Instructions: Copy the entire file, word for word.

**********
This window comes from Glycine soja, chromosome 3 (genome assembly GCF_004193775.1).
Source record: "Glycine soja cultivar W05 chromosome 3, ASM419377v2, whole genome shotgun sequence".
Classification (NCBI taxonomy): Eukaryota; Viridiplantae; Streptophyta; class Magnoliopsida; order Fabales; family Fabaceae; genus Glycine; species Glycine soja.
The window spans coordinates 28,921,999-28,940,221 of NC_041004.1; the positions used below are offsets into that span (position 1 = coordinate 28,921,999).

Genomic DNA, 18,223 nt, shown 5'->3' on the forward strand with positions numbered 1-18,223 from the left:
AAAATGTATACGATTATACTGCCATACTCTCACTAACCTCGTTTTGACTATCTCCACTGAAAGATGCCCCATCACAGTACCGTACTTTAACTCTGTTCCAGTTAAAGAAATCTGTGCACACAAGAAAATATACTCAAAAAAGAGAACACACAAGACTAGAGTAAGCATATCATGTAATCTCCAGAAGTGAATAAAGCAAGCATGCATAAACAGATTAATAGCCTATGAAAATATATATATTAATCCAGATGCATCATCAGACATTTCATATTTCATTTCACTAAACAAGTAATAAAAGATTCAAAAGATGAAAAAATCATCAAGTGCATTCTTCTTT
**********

This window comes from Glycine soja, chromosome 3 (genome assembly GCF_004193775.1).
Source record: "Glycine soja cultivar W05 chromosome 3, ASM419377v2, whole genome shotgun sequence".
Classification (NCBI taxonomy): Eukaryota; Viridiplantae; Streptophyta; class Magnoliopsida; order Fabales; family Fabaceae; genus Glycine; species Glycine soja.
The window spans coordinates 28,921,999-28,940,221 of NC_041004.1; the positions used below are offsets into that span (position 1 = coordinate 28,921,999).

Genomic DNA, 18,223 nt, shown 5'->3' on the forward strand with positions numbered 1-18,223 from the left:
AAAATGTATACGATTATACTGCCATACTCTCACTAACCTCGTTTTGACTATCTCCACTGAAAGATGCCCCATCACAGTACCGTACTTTAACTCTGTTCCAGTTAAAGAAATCTGTGCACACAAGAAAATATACTCAAAAAAGAGAACACACAAGACTAGAGTAAGCATATCATGTAATCTCCAGAAGTGAATAAAGCAAGCATGCATAAACAGATTAATAGCCTATGAAAATATATATATTAATCCAGATGCATCATCAGACATTTCATATTTCATTTCACTAAACAAGTAATAAAAGATTCAAAAGATGAAAAAATCATCAAGTGCATTCTTCTTT